Suffrage and Feminism
In the 1911-12 campaign, Wisconsin suffragists believed their time had finally come. Their state was a Socialist stronghold and home to sizeable Scandinavian populations — groups that were positively disposed to suffrage. Plus, it was the home state of Robert LaFollette, the former crusading governor, then progressive U.S. senator, who was a leading equal suffrage proponent on the national stage.
Suffragists thought Wisconsin would turn the tide in favor of their cause. Combined with Michigan and Ohio, this slate of states east of the Mississippi promised to be the tipping point for the march of equal suffrage from the farms and frontiers of the West to the industrial and political centers of the East.
Eastman organized a sophisticated, exhaustive campaign organizing every voting precinct across the state.
It was a vicious battle – one of the most infamous in suffrage history – laced with misinformation and episodes of foul play by the powerful brewing industry and other “antis” who were opposed to women’s suffrage.
Eastman hired a private detective to investigate the sources of dirty tricks such as the targeted release of false information that was circulated at pivotal moments in the campaign. She twice hired attorneys to contest the legality of last-minute obstacles suddenly thrown up in their way by elected officials in Wisconsin.
But the suffrage referendum went down, almost two to one, in unprecedented turnout. At the NAWSA convention that followed, Eastman joined forces with her Vassar friend Lucy Burns and an emerging cadre of activist peers – younger, educated, more confrontational suffrage women, many of them based on the East Coast. On the advice of Jane Addams, Eastman was the first person Burns and her friend Alice Paul contacted to help organize the “militant wing” of the suffrage movement that in 1916 would become the National Woman’s Party (NWP).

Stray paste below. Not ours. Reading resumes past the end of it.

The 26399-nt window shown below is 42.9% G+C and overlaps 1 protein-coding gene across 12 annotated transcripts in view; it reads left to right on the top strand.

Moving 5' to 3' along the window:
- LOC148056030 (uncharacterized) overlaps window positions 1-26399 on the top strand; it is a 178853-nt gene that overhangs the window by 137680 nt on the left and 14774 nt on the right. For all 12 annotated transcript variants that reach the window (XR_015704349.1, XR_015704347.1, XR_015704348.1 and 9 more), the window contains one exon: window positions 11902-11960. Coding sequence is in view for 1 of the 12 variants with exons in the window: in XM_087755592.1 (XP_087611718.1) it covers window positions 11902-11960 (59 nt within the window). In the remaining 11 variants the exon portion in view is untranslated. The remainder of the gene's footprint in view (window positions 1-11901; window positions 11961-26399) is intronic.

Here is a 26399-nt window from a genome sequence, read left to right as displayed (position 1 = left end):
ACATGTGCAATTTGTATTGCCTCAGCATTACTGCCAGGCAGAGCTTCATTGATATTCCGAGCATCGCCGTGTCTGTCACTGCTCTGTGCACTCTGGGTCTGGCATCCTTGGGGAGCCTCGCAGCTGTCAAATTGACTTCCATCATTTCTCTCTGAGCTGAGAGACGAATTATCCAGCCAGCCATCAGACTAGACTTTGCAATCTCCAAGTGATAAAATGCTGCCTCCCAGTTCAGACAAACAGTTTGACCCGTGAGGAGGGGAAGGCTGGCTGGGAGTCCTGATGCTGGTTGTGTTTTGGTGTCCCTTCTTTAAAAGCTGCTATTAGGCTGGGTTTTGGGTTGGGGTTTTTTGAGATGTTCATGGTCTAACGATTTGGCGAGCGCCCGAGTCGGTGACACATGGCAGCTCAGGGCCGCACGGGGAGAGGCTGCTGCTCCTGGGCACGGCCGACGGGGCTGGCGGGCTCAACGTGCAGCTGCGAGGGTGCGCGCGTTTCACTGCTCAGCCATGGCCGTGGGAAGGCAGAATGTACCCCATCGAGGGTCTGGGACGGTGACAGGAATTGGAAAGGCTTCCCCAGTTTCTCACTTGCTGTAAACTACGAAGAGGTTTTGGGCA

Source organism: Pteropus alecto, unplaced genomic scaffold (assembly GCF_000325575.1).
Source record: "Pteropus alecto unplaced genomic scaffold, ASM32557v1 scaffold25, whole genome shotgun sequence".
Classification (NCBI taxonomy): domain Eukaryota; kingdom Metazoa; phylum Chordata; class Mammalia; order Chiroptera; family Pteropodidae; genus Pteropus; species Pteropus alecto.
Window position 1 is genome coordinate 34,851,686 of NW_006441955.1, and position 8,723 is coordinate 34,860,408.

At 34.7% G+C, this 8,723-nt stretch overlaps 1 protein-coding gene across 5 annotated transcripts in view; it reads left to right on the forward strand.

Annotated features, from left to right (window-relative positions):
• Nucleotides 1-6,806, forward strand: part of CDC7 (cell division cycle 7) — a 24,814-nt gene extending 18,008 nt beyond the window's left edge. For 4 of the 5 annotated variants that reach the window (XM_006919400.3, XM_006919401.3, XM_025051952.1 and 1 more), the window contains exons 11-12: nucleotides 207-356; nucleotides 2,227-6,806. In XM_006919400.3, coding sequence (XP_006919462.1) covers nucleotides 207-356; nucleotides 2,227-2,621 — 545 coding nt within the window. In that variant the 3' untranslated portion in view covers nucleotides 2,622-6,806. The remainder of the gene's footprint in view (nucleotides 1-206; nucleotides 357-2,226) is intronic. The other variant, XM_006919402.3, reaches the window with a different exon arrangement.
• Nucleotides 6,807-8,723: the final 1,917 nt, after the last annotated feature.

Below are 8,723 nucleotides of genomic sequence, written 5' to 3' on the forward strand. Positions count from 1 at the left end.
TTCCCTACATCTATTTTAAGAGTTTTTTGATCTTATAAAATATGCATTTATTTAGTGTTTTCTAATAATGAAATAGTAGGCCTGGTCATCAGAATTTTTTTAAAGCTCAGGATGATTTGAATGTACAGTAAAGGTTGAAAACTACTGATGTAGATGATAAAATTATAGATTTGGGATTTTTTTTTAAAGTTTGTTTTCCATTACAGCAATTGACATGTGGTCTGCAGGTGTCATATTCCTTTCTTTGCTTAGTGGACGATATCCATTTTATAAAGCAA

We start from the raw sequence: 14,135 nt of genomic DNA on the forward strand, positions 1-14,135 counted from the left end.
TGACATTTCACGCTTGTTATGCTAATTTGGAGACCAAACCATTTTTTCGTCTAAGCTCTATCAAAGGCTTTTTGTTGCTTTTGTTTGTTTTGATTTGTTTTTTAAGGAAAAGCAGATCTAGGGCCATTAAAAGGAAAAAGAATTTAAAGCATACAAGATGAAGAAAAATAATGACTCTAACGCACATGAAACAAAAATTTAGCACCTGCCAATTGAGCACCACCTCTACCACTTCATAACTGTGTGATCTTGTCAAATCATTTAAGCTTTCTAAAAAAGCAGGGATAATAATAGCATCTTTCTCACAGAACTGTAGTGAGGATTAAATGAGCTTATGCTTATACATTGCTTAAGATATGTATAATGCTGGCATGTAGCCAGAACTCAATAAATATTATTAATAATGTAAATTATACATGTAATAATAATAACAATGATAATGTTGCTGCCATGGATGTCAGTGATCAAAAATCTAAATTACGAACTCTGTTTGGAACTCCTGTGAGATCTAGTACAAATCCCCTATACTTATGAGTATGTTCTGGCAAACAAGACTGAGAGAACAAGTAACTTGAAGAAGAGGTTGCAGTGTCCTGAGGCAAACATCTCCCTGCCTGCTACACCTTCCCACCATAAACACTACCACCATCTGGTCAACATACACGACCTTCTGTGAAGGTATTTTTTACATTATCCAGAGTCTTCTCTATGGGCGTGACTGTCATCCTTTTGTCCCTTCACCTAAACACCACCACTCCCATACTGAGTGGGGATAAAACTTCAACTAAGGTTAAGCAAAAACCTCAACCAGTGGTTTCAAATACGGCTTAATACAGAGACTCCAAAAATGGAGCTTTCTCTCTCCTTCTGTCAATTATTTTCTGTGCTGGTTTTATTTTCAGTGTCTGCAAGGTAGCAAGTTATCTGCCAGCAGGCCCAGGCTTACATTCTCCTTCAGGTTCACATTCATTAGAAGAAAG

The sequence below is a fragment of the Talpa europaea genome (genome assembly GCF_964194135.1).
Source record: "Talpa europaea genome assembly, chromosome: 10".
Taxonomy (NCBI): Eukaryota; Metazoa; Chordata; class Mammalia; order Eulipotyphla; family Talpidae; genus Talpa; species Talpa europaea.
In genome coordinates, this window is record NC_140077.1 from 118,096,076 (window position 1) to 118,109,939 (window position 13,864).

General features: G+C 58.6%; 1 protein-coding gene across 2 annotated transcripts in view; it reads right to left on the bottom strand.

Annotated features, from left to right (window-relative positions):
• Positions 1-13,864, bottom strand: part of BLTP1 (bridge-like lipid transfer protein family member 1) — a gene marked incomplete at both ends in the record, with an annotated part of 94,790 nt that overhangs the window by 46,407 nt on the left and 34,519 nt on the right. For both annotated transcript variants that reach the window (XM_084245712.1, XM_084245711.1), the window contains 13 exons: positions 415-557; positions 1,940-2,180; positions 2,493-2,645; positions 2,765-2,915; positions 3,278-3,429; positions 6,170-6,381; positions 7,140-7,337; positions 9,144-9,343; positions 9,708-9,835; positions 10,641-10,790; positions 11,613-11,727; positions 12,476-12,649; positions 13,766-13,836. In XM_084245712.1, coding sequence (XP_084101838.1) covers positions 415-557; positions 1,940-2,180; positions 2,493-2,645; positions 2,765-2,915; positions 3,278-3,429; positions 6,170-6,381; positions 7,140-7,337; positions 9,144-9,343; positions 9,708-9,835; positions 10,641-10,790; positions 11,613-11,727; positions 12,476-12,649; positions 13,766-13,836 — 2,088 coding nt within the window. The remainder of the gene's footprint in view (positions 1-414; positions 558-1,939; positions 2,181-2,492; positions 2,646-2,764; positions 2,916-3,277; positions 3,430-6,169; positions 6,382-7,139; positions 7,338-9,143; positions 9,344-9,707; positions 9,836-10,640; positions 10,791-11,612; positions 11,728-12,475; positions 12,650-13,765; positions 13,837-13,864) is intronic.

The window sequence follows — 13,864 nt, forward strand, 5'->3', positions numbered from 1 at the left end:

The group set their sights on a gigantic national campaign for a Constitutional amendment. The nearly five decades of exhausting, expensive state-by-state campaigning for the vote had yielded too little after too long. They demanded full enfranchisement, full formal citizenship for women – the right to vote, on all matters, all at once.
Beginning in 1913, NWP activists organized spectacular demonstrations and bold public actions to apply pressure on elected officials who were otherwise unaccountable to most American women. After all, women lacked the vote, so why would elected officials entertain their concerns or accede to their demands?
Paul, Burns, Eastman, and many of their colleagues knew the militant suffragettes in Britain – activists whose spectacular civic actions were designed to mobilize public opinion around suffrage and push members of Parliament to action. The American militant suffragists similarly targeted the political party in power – Woodrow Wilson and the Democrats – to make their stand.
After a legendary struggle, the Susan B. Anthony Suffrage Amendment was finally passed by Congress in 1919. It was ratified by three-fourths of the states in 1920 – led by Eastman’s old stomping ground, the state of Wisconsin, on June 10, 1919.
Not long after the vote was finally won, the NWP launched a second game-changing campaign. In 1923, the Equal Rights Amendment (ERA) was first introduced in Congress. Eastman has been credited as a co-author of the controversial Amendment and was a fierce advocate for it in public and in the national and international press. The battle for passage of the ERA, recently revived, continues to this day.